A grand jury indicted the seven alleged cyberattackers, who had links to the Iranian government, for an "extensive campaign" which lasted just shy of six months. During their campaign, they are said to have carried out numerous distributed denial-of-service (DDoS) attacks, with one of the attackers separately gaining unauthorized access to a dam's industrial automation control (SCADA) system. The seven men are accused of disabling bank websites, preventing customers from gaining access to their online accounts, and costing the companies "tens of millions of dollars in remediation costs" in fending off the attacks in various incidents spanning 2011 to 2013. Court papers say Bank of America, Capital One, ING, PNC Banks, and the New York Stock Exchange were targets. One of the men charged, Hamid Firoozi, was indicted on a separate count of hacking into a system the Bowman Dam in New York, which according to the Justice Dept.
An Associated Press investigation finds that Russian cyber spies exploiting a national vulnerability in cybersecurity are trying to break into the emails of scores of people working on military drone technology. An accused Russian hacker blamed for attacking LinkedIn, Dropbox and Formspring is finally facing American prosecutors after a lengthy extradition fight in the Czech Republic. Yevgeniy Aleksandrovich Nikulin is due to appear in U.S. federal court in California on Thursday for a detention hearing. It's unclear whether Nikulin has any connection to the Russian troll farm the Internet Research Agency, which is widely blamed by American authorities for interfering in the 2016 presidential election. But only two days after Nikulin's arrest, American officials for the first time publicly warned that the Russian government was directing efforts to influence the election by hacking and releasing private information.
The first genuinely impressive AI assistant may well have a Canadian accent. Facebook announced today that it is tapping into Canada's impressive supply of artificial-intelligence talent and expertise by creating a major AI research center in Montreal. Several big recent advances in AI can be traced back to Canadian research labs, and Facebook is hoping that the new lab may help it take advantage of whatever comes next. The new center will focus, in particular, on an area of AI known as reinforcement learning (see "10 Breakthrough Technologies 2017: Reinforcement Learning"). The center will seek to apply this and other novel approaches to language, with the aim of producing more coherent and useful virtual assistants, says Yann LeCun, director of AI research at Facebook.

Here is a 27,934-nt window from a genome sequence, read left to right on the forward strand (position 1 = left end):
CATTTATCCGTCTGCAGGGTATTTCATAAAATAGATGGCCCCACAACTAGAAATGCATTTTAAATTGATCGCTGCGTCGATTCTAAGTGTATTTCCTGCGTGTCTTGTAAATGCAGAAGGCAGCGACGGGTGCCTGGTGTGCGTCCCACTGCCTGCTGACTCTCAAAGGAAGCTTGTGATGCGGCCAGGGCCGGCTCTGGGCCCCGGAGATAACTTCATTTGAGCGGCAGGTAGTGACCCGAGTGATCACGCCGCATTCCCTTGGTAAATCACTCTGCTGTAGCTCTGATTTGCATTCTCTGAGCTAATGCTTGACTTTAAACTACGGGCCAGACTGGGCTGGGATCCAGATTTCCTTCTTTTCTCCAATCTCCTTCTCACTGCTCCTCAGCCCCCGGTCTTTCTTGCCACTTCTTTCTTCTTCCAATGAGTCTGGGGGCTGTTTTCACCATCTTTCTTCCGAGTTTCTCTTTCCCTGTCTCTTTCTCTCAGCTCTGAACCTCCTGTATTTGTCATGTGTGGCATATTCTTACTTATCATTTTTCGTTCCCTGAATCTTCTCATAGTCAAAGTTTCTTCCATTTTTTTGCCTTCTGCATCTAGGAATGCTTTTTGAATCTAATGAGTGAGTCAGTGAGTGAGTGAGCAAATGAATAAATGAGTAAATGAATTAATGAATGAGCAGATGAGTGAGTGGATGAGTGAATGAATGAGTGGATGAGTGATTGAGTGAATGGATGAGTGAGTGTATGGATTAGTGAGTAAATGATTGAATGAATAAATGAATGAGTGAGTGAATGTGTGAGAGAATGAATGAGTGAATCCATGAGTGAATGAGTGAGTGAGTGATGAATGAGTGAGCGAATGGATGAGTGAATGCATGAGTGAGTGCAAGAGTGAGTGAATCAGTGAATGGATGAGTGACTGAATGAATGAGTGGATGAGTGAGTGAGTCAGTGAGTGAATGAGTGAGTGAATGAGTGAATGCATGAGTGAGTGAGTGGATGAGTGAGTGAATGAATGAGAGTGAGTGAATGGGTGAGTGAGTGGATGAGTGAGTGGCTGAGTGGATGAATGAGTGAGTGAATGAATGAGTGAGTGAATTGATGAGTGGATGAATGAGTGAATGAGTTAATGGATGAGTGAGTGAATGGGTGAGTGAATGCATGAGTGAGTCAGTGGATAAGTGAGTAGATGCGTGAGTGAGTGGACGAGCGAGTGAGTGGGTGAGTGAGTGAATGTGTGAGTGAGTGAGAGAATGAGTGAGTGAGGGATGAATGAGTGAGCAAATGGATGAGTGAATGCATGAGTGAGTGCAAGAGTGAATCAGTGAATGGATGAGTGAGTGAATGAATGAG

SAN FRANCISCO – Alphabet Inc. is pushing efforts to roll back the most comprehensive biometric privacy law in the U.S., even as the company and its peers face heightened scrutiny after the unauthorized sharing of data at Facebook Inc. While Mark Zuckerberg and Sheryl Sandberg were publicly apologizing this month for failing to protect users' information, Google's lobbyists were drafting measures to de-fang an Illinois law recognized as the most rigorous consumer privacy statute in the country. Their ambition: to strip language from a decade-old policy that regulates the use of fingerprints, iris scans and facial recognition technology, and insert a loophole for companies embracing the use of biometrics. Google is trying to exempt photos from the Illinois law at a time when it's fighting a lawsuit in the state that threatens billions of dollars in potential damages. The world's largest search engine is facing claims that it violated the privacy of millions of users by gathering and storing biometric data without their consent.
WhatsApp is updating its messenger app so that every text and voice call on one of the world's most popular apps will be protected with strong encryption – potentially putting millions more conversations outside the purview of authorities. The development at the messenger company, which is owned by Facebook, is striking given Silicon Valley's recent staredown with authorities over user data privacy. The FBI dropped a court battle with Apple over its iPhone encryption, and Brazilian police recently arrested a Facebook executive because WhatsApp couldn't provide messages sent by a criminal suspect. None of that appears to have deterred WhatsApp founder Jan Koum, who grew up in Soviet-era Ukraine amid surveillance fears and has said that he often heard his mother say things like, "This isn't a telephone conversation." The Guardian reported on WhatsApp's plans in March.